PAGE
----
Seminar: "Exchange rates in India: Current Account Monetarism in a nonlinear context" by Dr. Aditi B Chaubal
The Indian exchange rate system has evolved from a pegged system to the current managed float. This study examines the presence of a long-run equilibrium in Indian exchange rates while accounting for different nonlinearities. The study examines the monthly Indian nominal exchange rate (Rs/USD) over the period January 1993 to January 2014 using monetary models viz. (i) current account monetarism (CAM) model or flexible price monetary model (FPMM) wherein exchange rates are determined by levels of output, short-run interest rates and money supply; and (ii) capital account monetarism (KAM) model or sticky price monetary model (SPMM) wherein the assumption of perfectly flexible prices is relaxed. The nonlinear adjustment to disequilibria is modelled using a nonlinear error correction model (NLECM) (Dufrénot and Mignon (2002), Chaouachi et al. (2004)) in the monetary model framework. The nonlinear CAM model implemented includes nonlinear transformations (transition functions) of long-run dynamics in the vector error correction model (VECM) to account for different nonlinearities viz. multiple equilibria (cubic polynomial function), nonlinear mean reversion (exponential smooth transition autoregressive function (ESTAR)), smooth and gradual regime switches (ESTAR) which may be present in the exchange rates. The NLECM estimated using the ESTAR transition function outperforms other alternatives including the random walk model in explaining Indian exchange rates, based on various model performance measures such as Akaike Information Criterion (AIC), adjusted R-squared, and forecast performance measures such as root mean squared error (RMSE) and mean absolute error (MAE). This implies the existence of nonlinear mean reversion and smooth transition across different periods of overvaluation and undervaluation of the exchange rate. A similar KAM specification could not be implemented due to exchange rate disequilibrium being stationary. The study estimates an appropriate Autoregressive Distributed Lags (ARDL) KAM model which proved the presence of long-run relationship disequilibria of exchange rates and prices but does not outperform a benchmark random walk model.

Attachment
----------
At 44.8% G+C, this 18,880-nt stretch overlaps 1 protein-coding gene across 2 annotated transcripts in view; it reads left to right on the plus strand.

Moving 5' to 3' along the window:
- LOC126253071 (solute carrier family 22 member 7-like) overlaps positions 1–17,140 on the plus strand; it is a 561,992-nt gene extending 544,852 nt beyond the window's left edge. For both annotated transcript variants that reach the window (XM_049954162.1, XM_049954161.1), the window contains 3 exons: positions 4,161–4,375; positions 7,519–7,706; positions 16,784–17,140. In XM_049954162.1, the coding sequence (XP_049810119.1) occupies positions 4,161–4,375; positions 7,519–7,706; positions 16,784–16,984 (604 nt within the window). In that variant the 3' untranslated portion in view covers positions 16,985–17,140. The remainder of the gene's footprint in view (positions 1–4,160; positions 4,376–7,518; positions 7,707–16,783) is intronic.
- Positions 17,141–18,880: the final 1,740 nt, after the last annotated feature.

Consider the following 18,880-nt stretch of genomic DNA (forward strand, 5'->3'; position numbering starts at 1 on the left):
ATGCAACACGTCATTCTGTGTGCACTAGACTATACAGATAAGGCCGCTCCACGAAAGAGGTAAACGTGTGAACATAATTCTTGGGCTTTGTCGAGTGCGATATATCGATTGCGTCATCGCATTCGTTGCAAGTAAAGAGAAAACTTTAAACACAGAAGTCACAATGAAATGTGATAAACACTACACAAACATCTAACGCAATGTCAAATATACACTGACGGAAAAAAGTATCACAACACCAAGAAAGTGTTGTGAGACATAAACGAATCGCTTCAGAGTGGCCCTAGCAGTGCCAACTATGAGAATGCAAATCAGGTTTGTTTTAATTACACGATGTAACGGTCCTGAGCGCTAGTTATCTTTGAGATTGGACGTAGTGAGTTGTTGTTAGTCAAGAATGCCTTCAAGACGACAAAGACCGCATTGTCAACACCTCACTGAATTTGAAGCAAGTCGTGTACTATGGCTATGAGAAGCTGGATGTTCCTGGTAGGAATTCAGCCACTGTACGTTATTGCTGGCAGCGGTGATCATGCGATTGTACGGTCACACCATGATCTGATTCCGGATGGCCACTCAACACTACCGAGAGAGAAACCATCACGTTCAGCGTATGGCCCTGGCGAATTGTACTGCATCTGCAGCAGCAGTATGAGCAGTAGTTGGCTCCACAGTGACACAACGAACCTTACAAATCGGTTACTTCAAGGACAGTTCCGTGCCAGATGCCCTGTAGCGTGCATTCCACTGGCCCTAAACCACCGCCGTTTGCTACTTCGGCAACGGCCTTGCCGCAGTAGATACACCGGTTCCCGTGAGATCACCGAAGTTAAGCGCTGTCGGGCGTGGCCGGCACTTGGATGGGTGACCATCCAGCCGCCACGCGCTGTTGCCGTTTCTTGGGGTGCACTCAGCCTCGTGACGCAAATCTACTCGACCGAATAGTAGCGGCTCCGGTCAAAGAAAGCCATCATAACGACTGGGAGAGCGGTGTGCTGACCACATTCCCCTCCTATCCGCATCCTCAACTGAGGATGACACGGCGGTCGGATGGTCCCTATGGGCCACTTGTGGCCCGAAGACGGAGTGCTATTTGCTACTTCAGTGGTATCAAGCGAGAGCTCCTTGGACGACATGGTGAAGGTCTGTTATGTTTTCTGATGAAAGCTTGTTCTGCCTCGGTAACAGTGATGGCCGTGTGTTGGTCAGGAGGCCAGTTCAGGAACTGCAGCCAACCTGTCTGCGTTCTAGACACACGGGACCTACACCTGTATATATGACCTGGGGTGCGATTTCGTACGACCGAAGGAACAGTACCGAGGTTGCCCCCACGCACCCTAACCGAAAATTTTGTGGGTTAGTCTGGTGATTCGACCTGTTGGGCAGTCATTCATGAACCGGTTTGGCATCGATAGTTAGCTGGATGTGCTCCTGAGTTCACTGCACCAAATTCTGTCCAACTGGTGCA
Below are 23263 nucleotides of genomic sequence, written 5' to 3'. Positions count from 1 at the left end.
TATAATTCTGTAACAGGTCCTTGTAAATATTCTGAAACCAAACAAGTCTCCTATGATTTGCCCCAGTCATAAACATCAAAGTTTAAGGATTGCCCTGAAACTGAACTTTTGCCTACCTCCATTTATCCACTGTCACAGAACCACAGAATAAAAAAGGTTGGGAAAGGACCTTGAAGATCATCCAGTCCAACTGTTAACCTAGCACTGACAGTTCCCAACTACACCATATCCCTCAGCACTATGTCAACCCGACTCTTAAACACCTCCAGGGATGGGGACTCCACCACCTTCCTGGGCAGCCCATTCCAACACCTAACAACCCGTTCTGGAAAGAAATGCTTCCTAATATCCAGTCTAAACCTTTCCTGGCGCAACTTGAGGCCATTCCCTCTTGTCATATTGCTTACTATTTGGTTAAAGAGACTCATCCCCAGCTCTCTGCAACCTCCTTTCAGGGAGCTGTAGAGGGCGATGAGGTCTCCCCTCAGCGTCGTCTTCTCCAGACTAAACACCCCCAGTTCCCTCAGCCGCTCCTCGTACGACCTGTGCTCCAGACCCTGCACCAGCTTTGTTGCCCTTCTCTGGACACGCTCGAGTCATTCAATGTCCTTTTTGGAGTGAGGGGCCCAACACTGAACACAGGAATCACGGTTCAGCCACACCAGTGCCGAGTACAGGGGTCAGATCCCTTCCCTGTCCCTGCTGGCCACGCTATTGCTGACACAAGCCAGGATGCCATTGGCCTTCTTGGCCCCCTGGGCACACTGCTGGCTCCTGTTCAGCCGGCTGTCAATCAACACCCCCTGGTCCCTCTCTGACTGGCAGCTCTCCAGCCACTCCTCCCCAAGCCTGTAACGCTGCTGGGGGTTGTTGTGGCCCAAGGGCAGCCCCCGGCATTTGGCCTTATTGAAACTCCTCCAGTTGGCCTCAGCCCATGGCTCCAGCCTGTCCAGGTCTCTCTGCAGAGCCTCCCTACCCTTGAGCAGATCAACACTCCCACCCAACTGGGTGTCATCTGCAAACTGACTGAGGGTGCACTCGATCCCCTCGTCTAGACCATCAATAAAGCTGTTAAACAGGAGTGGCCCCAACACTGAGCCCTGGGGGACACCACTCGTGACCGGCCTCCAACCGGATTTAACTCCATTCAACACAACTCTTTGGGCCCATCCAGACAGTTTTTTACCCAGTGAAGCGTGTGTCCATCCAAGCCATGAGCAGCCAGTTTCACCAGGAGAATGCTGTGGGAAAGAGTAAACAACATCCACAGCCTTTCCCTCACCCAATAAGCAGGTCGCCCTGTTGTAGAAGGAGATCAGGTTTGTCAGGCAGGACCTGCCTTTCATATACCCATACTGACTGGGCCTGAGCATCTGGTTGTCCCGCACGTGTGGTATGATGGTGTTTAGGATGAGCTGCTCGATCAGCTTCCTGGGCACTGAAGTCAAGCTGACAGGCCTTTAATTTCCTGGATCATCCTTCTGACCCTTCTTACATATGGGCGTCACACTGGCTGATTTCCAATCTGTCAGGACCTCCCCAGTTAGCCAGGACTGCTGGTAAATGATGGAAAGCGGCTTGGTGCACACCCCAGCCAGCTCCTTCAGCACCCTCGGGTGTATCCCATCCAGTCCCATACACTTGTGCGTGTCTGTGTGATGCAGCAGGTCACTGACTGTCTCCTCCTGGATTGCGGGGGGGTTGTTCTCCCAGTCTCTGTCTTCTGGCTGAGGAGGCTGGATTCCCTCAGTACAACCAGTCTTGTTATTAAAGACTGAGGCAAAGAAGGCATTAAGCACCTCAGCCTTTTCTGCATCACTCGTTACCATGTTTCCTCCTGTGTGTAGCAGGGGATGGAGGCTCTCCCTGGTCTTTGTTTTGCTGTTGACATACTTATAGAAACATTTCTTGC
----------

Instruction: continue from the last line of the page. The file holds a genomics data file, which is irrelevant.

Dr. Aditi B Chaubal's primary research interest is the empirical applications of nonlinear time series models in Economics. This includes predictive modeling of economic and financial data in various ways such as classifying it or studying its transitional phases, to help augmenting formulation of economic policy. This also involves theorizing the academic aspects of applying new research tools to existing datasets and understanding the implications of their results. He was worked as a research assistant in the field of agriculture economics during the course of my PhD, and with the Bill and Melinda Gates Research Foundation project at Indira Gandhi Institute of Development Research (IGIDR), during which he was published a joint paper and a co-authored book. This has also made him adept at handling large datasets such as the ones in the National Sample Survey (NSS). He was completed his PhD in Economics from IGIDR. Before this, He completed his Master of Science in Economics from IGIDR in 2009 and, Bachelor of Science in Mathematics with double honors in Mathematics and Physics from St Xavier’s College, Mumbai in 2007. He submitted his PhD thesis in 2015 and was awarded the degree in 2017. His thesis titled ‘Essays on Nonlinear Times Series and its applications’ under Prof. Dilip Nachane (former Director, IGIDR), examined and analyzed the dynamics of Indian inflation and exchange rates using nonlinear time series models. He classified inflation using these models into regimes based on their long-run trends and analyzed its determinants in each phase. For exchange rates, he examined the long-run trend between exchange rates and their monetary determinants and found smooth exponential transition in the short-run across periods of overvaluation and undervaluation. In his current role at the Australian Consulate General in Mumbai, he analyze and report on Indian economic, political, and sectoral developments from an Australian perspective. He was sponsored by the Australian government to Canberra as an Indian expert to present an assessment of the prospects of growth and development of the Indian economy at their Prime Minister’s Office and attend a trade policy course by the foreign affairs department. He also a part of the India Economic Strategy working group in the Consulate. He continues his active work and publish research in addition to his current job. He have published a joint paper (The Plutocratic Bias in the Indian CPI) in The International Labour Review. He presented a paper at the 3rd International Workshop on Financial Markets and Nonlinear Dynamics in Paris in June 2017. It is currently being revised for re submission in the journal Studies in Nonlinear Dynamics and Econometrics . He like teaching and research and as such he is committed to academics and have always aspired to be in an academic field. He enjoyed teaching a refresher statistics course for 3 years to entry-level Masters students, and EViews software for time series analysis for 2 years to Reserve Bank of India officers. He intend to continue carrying out predictive modeling of macroeconomic datasets to garner insights into forming scalable economic policies and strive to keep learning various applications of mathematical techniques in economics.